18. gdare says:

    Michelle, people in Serbia just prefere fire weapons, no one really thinks seriously about swords. We have law that requires from us to ask for permittion for any blade longer than 4cm. And it works :happy:

  19. Spaggyj says:

    I don't think any different of you, Darko. I've always thought you were cool, I always respected you, and I still do. It's very interesting that your passion for martial arts stayed strong, you must be a very eager learner to learn so many!

  20. gdare says:

    Kimmie, as far as I can remember, I was interesting in martial arts – when I was a kid, karate and kung fu always tempted me, but my parents were strongly against it. Then, one day on my way back from school, I have seen a poster about kendo, with address and practicing hours. I went to see one training and instantly knew: this is it. Later I wanted to expand my knowledge and started with iaido (1994), aikido (1999), and battodo (2003). Now, I am practicing and teaching battodo and a little bit of iaido (just as an addition to battodo). Also, I am practicing aikido in my friends' dojo.I was never fond of talking a lot about my martial arts experience because usualy, people start to look at me from a quite different angle and don't see all the rest that I am. And I don't think that we are supermen in any way 😉

  21. gdare says:

    Rose…. *bows back*

  22. gdare says:


  23. Spaggyj says:

    Well I think that's very admirable :yes:

  24. gdare says:

    Angeliki – in past times in almost every nation that used swords in their warfare, it has special meaning. Every young man, old enough to has its own family, received a sword as some kind of permition to establish it. Giving sword to someone was a kind of initiation when boy became a man. Then, this sword became his for a lifetime, something more personal than any other possesion. Breaking sword meant giving away life, destroying family, surrendering in all ways. In ancient Japan, suicide by own sword was a common practice among dishonoured samurais.Sword is definitely not just a big knife 🙂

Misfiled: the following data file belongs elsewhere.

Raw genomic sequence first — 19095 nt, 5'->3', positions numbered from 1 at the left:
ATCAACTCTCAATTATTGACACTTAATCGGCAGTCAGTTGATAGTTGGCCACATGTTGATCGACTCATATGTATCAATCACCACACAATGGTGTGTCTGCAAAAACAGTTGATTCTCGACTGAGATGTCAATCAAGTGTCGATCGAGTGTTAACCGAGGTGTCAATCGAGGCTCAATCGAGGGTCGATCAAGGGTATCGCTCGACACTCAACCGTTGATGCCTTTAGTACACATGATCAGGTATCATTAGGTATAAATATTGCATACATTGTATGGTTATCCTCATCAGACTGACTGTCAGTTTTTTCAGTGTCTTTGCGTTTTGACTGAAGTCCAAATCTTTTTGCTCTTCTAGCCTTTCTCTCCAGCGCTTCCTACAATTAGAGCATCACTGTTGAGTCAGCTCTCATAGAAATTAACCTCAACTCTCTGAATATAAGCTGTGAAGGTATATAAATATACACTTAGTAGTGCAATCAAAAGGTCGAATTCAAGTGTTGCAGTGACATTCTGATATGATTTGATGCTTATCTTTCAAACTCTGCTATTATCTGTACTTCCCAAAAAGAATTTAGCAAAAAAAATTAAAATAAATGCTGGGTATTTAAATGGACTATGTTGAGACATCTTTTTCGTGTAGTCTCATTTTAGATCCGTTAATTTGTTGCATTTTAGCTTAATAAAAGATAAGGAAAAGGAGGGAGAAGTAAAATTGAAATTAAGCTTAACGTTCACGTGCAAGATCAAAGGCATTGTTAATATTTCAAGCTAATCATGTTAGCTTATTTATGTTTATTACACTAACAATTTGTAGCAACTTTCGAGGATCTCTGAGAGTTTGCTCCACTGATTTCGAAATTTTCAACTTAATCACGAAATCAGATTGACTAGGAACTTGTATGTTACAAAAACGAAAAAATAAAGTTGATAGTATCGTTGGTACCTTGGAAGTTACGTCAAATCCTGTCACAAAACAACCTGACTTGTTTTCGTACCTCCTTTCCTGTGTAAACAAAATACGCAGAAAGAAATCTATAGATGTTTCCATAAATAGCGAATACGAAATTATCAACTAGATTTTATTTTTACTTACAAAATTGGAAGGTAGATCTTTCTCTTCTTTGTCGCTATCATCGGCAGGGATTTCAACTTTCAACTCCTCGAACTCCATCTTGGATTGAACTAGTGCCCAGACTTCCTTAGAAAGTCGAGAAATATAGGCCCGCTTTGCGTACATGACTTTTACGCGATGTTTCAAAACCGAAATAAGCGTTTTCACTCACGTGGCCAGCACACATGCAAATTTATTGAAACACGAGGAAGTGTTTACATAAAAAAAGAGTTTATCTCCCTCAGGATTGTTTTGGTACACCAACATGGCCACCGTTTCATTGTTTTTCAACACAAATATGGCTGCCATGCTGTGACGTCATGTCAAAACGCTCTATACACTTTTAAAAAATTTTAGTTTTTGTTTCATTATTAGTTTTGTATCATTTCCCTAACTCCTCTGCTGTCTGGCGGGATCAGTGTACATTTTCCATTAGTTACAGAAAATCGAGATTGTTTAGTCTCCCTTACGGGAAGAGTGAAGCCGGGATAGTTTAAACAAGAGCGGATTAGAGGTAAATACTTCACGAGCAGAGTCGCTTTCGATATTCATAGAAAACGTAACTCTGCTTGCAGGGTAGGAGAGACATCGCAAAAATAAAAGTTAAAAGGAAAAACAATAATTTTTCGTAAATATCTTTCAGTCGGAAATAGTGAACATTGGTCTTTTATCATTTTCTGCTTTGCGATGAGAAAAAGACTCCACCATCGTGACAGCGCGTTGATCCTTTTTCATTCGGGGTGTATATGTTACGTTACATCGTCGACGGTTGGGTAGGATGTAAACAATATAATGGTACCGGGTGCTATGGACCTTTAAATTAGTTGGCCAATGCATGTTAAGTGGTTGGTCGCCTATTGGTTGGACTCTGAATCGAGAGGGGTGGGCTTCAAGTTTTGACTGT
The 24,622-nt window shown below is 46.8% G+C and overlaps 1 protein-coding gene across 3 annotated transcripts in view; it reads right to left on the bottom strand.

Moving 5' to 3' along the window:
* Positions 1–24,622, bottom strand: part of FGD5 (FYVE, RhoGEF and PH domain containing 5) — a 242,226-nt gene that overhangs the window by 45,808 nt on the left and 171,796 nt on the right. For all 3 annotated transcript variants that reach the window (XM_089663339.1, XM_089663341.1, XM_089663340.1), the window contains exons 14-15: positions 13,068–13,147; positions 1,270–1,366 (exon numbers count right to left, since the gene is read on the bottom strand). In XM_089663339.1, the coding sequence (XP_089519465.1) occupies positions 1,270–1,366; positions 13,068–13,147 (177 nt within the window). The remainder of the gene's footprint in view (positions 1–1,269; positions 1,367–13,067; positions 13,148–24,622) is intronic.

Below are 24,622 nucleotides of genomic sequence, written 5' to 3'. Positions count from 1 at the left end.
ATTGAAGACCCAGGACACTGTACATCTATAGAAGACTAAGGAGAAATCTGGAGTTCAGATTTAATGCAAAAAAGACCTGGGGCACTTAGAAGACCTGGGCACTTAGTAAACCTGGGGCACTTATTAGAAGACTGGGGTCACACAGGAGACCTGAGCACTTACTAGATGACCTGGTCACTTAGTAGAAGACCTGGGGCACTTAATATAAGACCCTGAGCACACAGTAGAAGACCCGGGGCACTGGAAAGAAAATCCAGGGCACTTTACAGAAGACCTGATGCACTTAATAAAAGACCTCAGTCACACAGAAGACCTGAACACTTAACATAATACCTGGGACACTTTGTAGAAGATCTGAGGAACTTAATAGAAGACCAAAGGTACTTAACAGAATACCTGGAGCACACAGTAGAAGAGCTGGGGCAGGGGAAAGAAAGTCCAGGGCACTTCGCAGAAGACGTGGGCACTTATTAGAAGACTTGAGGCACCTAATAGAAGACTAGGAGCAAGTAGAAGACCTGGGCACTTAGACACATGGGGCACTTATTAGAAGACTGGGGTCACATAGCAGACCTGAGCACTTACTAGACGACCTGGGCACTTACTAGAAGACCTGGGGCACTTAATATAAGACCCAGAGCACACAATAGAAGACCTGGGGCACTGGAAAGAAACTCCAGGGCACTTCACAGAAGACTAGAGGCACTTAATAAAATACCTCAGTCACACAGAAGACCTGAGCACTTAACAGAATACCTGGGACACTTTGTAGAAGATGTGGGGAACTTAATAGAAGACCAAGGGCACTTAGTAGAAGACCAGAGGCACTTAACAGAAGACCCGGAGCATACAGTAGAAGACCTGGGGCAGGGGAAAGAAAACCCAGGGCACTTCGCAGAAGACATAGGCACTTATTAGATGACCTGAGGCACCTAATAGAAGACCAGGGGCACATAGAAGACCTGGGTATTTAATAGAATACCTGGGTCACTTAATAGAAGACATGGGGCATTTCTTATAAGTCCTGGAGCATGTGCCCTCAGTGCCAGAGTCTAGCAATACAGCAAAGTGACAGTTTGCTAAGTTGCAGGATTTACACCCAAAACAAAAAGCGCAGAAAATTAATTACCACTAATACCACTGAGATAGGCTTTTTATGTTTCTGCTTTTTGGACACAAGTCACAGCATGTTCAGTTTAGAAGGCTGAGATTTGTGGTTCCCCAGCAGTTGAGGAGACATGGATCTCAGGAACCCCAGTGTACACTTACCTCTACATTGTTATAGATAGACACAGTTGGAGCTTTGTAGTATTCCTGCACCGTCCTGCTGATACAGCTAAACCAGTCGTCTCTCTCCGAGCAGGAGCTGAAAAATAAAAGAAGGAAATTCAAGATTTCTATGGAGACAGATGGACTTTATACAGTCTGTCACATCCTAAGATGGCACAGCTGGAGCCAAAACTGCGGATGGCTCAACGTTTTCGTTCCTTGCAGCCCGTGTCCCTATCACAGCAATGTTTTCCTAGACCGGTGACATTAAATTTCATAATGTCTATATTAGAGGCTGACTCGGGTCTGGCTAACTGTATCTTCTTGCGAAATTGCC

25. Furie says:

    6 foot 3 and studied martial arts for twenty years? :eyes:.*gives Darko a wedgie and legs it*

  26. gdare says:

    Kimmie, I still have 5 trainings a week, sometimes more. I never get bored of it 😀

  27. gdare says:

    Thanks Kimmie :happy:

  28. Furie says:

    *sends anonymous note explaining*WedgieLeg it – run away

  29. gdare says:

    *afraid to ask what wedgie is – and what does it means when it is leged*:insane:

  30. SittingFox says:

    Perhaps the solution should be to restrict their possession outside of certain areas used for the practices you describe? While I firmly support the ban on handguns in the UK, the number of tragedies caused by traditional swords is very small, and most likely the culprits would just have used any number of other knives, garden equipment etc if they hadn't got ahold of a sword. I think the law, as it stands, is disproportionate. My brother has a samurai sword which he brought home from Japan years ago.

  31. Words says:

    It's taken me a while to reply as I wasn't aware that the law had changed and wanted to check what I could find. From what I can see the law allows legitimate use by members of martial arts clubs and collectors, so it shouldn't stop people practising martial arts in the UK as long as they belong to proper clubs. They will still be able to obtain and use swords.I'm not convinced the law will make much difference to crime (we outlaw guns but there seem to be more shootings than ever), but I've got to admit that selling cheap and lethal weapons by mail order and on the high street has never seemed a good idea to me.I don't know what impact it will have on getting a new weapon for someone seriously into martial arts, but I suspect it's still possible to do so legally. Some form of licensing would make sense though. Thanks for posting the item.

  32. wickedlizard says: